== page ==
Diesel falls for second time in three weeks but remains over $4 per gallon

One week after the price per gallon of diesel reached its highest mark since checking in at $4.208 per gallon the week of August 18, 2008, the price dropped for the second time in the last three weeks, according to the Department of Energy’s Energy Information Administration (EIA).

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One week after the price per gallon of diesel reached its highest mark since checking in at $4.208 per gallon the week of August 18, 2008, the price dropped for the second time in the last three weeks, according to the Department of Energy’s Energy Information Administration (EIA).

This week’s price of $4.127 per gallon is down 2.1 cents from last week. But even with the decline, the price per gallon of diesel is firmly above the $4 per gallon mark for the eighth consecutive week. While these prices remain fairly high, they are still more than 50 cents less per gallon compared to the summer of 2008, which peaked during the week of July 14, 2008 at $4.764 per gallon.

Diesel prices have seen gains in 12 of the last 15 weeks and have risen a cumulative 34.4 cents since the week of January 2. And based on EIA data this week’s 2.1 cent decline is the steepest since the week of December 26, which saw a 3.7 cent decline.

As prices continue to rise more often than not lately, the gap in annual price per gallon comparisons continues to narrow, with this week’s price up 2.2 cents compared to last year. This is down sharply from comparisons in the mid-80s range just a few months ago. And while prices have largely been trending down prior to this recent increase, shippers have maintained that they are forecasting for steady fuel increases in their supply chain and transportation budgets should diesel prices continue to hover near or at the $4 per gallon mark.

And as previously reported by LM, shippers continue to take steps to minimize the impact of fluctuating fuel costs. Over the years, they have maintained that this is imperative as higher diesel prices have the potential to hinder growth and increase operating costs, which will, in turn, force them to raise rates and offset the increased prices to consumers.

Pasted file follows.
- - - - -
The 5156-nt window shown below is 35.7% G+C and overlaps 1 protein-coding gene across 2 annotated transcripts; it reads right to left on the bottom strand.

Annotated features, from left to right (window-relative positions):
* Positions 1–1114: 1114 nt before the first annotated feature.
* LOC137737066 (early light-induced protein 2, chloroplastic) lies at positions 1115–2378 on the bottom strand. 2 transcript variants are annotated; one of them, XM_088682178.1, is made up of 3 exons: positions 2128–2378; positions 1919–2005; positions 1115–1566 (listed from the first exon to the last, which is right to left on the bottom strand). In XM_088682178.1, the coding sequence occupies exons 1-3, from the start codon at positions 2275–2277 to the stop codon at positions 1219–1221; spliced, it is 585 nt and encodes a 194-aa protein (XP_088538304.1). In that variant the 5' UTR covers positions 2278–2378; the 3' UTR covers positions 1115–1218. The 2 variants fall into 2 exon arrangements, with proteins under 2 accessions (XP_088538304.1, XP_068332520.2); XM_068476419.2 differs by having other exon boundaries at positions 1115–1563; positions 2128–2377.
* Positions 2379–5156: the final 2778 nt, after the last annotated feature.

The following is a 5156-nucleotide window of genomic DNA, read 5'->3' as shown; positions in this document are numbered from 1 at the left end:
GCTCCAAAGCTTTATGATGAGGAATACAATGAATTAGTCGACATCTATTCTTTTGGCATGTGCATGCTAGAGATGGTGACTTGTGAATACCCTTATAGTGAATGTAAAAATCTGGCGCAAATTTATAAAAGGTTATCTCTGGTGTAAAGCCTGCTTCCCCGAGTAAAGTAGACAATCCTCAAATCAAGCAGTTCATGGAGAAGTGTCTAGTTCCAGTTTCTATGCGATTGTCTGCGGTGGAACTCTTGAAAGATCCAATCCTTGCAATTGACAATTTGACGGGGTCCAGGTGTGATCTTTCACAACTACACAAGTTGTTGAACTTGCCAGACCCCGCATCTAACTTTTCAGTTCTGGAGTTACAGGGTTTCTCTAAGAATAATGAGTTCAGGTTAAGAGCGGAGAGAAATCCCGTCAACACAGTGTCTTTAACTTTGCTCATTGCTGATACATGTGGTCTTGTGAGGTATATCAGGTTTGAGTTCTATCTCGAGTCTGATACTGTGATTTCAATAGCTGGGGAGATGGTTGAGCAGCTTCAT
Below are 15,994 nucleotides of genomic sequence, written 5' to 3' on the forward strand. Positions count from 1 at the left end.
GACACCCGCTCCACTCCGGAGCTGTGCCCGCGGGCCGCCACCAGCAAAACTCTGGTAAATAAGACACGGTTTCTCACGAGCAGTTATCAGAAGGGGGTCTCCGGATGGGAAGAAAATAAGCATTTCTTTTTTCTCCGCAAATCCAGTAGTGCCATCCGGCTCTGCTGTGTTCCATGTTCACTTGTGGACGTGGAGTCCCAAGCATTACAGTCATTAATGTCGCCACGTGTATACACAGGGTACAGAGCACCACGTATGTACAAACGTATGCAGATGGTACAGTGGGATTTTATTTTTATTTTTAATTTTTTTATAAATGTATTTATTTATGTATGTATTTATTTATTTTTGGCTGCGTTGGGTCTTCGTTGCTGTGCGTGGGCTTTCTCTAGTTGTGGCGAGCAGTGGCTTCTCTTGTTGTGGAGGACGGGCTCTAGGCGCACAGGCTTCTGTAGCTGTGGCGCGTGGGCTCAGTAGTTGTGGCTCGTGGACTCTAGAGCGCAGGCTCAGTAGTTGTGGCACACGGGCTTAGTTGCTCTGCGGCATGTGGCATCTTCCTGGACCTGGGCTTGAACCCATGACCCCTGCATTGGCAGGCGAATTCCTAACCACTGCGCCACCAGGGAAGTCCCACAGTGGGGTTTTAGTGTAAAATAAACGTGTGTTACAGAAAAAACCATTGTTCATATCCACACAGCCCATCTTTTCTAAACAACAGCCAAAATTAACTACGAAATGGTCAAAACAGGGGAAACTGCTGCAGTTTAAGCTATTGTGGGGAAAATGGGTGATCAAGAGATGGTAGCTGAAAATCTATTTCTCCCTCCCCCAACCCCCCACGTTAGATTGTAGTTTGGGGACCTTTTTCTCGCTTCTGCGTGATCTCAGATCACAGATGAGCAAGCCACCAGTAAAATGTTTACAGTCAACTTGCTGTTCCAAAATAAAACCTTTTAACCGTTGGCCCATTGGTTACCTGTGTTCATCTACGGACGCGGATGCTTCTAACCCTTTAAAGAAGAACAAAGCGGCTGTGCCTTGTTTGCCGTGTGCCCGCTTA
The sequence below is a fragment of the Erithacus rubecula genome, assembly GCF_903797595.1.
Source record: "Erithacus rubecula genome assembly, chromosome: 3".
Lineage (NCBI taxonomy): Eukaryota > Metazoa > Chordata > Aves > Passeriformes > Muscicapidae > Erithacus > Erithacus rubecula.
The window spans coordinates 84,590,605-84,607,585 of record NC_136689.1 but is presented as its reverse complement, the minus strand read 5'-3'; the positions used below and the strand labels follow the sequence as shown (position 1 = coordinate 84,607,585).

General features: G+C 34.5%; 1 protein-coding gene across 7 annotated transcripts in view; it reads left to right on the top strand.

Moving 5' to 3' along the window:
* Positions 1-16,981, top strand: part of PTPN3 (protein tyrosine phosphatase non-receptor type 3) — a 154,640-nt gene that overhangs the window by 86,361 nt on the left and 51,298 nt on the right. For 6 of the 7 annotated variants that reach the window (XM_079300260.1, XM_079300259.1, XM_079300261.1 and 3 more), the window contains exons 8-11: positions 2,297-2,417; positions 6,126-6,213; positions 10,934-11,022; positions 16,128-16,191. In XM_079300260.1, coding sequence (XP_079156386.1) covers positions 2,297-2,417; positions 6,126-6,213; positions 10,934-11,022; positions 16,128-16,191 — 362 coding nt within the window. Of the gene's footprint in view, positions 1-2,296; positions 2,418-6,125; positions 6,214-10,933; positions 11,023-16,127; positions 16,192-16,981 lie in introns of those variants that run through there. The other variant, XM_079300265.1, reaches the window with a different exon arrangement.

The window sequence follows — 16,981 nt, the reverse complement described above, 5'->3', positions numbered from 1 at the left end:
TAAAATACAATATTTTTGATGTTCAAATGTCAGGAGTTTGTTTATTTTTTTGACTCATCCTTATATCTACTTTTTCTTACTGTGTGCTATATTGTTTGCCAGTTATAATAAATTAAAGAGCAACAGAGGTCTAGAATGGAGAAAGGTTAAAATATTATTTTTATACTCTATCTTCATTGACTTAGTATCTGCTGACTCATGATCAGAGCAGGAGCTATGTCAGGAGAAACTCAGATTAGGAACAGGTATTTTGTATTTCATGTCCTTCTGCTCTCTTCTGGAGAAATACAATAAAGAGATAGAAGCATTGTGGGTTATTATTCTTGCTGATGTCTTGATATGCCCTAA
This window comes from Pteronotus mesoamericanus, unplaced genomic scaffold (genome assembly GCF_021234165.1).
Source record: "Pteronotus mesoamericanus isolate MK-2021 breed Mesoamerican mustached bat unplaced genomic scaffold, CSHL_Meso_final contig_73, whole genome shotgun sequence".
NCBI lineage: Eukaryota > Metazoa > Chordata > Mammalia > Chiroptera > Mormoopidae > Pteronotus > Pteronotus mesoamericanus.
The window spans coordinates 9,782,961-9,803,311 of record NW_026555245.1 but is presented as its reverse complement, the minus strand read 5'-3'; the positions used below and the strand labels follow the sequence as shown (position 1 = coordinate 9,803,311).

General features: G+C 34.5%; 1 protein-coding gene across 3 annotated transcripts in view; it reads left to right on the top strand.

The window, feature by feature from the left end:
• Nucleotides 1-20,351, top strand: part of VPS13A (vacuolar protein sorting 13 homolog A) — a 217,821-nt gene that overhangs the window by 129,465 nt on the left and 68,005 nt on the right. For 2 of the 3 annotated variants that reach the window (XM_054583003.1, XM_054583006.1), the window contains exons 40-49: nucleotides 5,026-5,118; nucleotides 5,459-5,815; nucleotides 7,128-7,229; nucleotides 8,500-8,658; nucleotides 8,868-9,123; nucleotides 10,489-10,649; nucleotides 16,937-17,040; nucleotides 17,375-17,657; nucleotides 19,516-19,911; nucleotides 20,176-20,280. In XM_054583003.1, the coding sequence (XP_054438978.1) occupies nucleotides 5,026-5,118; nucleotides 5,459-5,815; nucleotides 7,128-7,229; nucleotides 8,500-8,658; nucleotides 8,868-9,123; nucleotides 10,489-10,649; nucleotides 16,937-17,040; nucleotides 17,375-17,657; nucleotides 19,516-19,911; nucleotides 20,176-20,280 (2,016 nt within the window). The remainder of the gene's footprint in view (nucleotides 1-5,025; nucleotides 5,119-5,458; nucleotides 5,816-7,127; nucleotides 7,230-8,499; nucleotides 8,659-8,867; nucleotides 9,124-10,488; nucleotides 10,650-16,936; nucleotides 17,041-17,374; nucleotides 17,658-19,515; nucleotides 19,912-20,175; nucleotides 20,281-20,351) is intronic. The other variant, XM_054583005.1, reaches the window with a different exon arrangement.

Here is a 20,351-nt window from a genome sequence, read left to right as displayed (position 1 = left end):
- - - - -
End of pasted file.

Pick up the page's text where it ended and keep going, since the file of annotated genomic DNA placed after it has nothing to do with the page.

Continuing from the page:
A conference call hosted by Stifel Nicolaus last week, which featured Tom O’Brien CEO, TravelCenters of America and Petro Stopping Centers and Mark Hazelwood Executive Vice President, Pilot Flying J Travel, noted that “diesel fuel price will trend higher, perhaps more quickly and with more volatility than oil prices, as diesel is in great demand around the world,” adding that [t]he demand for highway diesel fuel in the U.S. has dropped by 25%+ since 2007 due to a variety of factors.”

The price per barrel for oil is currently at $101.78 on the New York Mercantile Exchange. An Associated Press report noted that weak U.S. jobs figures and expectations of growing crude oil stockpiles raised the prospect that U.S. demand will remain tepid.

Oil barrel prices as of press time today hit $103.76 per barrel, rising slightly. An Associated Press report noted that this increase was due to a successful Spanish debt sale which eased fears over Europe’s debt crisis and saw investors look to U.S. earnings for signs of health in consumer spending.


About the Author

Jeff Berman, Group News Editor
Jeff Berman is Group News Editor for Logistics Management, Modern Materials Handling, and Supply Chain Management Review. Jeff works and lives in Cape Elizabeth, Maine, where he covers all aspects of the supply chain, logistics, freight transportation, and materials handling sectors on a daily basis. Contact Jeff Berman

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Article Topics

Diesel · Diesel Prices · EIA · All Topics
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